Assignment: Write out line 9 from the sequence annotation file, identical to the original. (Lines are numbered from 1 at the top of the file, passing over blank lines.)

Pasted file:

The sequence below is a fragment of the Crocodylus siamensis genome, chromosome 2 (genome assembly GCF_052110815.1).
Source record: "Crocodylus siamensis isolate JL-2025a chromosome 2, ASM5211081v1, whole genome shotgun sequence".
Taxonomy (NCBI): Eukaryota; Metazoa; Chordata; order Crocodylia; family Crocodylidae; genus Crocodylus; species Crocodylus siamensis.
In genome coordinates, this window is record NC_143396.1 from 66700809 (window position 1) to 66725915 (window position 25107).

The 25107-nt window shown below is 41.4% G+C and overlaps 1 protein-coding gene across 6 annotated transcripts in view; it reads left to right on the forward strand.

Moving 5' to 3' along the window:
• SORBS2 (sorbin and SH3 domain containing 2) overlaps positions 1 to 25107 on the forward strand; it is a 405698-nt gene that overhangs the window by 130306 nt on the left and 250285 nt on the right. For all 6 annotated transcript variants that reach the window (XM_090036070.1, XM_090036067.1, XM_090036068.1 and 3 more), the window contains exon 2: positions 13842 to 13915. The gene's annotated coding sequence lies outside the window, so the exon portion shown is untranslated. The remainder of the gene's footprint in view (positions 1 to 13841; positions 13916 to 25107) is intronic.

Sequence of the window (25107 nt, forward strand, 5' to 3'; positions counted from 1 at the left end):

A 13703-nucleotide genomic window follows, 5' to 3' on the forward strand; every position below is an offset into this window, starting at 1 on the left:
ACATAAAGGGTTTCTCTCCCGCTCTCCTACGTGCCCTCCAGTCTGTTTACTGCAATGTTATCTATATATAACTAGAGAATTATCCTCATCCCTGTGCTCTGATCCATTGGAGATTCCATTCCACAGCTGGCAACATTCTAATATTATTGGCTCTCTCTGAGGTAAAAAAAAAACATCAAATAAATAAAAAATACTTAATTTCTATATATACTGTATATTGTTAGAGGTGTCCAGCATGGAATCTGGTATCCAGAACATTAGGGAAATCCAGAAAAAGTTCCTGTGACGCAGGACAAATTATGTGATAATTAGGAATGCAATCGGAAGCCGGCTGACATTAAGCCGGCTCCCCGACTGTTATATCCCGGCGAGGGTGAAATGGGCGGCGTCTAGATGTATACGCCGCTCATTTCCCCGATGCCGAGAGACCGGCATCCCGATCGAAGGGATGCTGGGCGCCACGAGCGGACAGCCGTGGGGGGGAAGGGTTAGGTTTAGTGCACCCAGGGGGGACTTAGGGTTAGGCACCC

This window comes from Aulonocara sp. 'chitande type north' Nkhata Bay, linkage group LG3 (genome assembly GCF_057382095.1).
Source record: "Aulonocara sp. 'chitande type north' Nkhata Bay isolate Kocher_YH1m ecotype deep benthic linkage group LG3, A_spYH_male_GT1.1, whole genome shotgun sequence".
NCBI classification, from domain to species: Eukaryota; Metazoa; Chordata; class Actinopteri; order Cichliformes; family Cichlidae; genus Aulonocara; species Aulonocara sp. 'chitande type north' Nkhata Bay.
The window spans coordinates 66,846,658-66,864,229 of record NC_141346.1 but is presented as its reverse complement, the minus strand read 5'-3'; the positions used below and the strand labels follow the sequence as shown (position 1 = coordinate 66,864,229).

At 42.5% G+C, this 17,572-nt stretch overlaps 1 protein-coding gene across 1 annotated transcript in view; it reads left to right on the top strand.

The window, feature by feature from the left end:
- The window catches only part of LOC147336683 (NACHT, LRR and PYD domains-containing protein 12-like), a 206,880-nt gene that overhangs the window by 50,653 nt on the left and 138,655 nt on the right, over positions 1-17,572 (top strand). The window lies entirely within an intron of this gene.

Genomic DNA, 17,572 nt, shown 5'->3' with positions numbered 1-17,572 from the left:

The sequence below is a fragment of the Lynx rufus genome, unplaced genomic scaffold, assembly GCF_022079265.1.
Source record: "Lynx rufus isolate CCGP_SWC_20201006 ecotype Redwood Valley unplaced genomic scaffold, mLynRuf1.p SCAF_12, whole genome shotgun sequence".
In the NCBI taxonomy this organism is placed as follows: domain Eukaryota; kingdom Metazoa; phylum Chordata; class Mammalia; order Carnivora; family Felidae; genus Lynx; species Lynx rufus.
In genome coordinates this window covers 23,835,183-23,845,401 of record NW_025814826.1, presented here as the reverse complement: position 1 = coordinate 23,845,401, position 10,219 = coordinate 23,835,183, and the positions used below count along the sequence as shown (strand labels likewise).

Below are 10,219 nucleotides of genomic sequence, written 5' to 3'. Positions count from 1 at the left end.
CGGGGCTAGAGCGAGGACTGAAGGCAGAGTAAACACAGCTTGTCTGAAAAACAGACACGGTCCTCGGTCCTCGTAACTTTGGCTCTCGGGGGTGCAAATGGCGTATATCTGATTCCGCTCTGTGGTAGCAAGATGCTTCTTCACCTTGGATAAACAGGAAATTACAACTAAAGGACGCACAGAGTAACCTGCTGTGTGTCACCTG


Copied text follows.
A 13703-nucleotide genomic window follows, 5' to 3' on the forward strand; every position below is an offset into this window, starting at 1 on the left: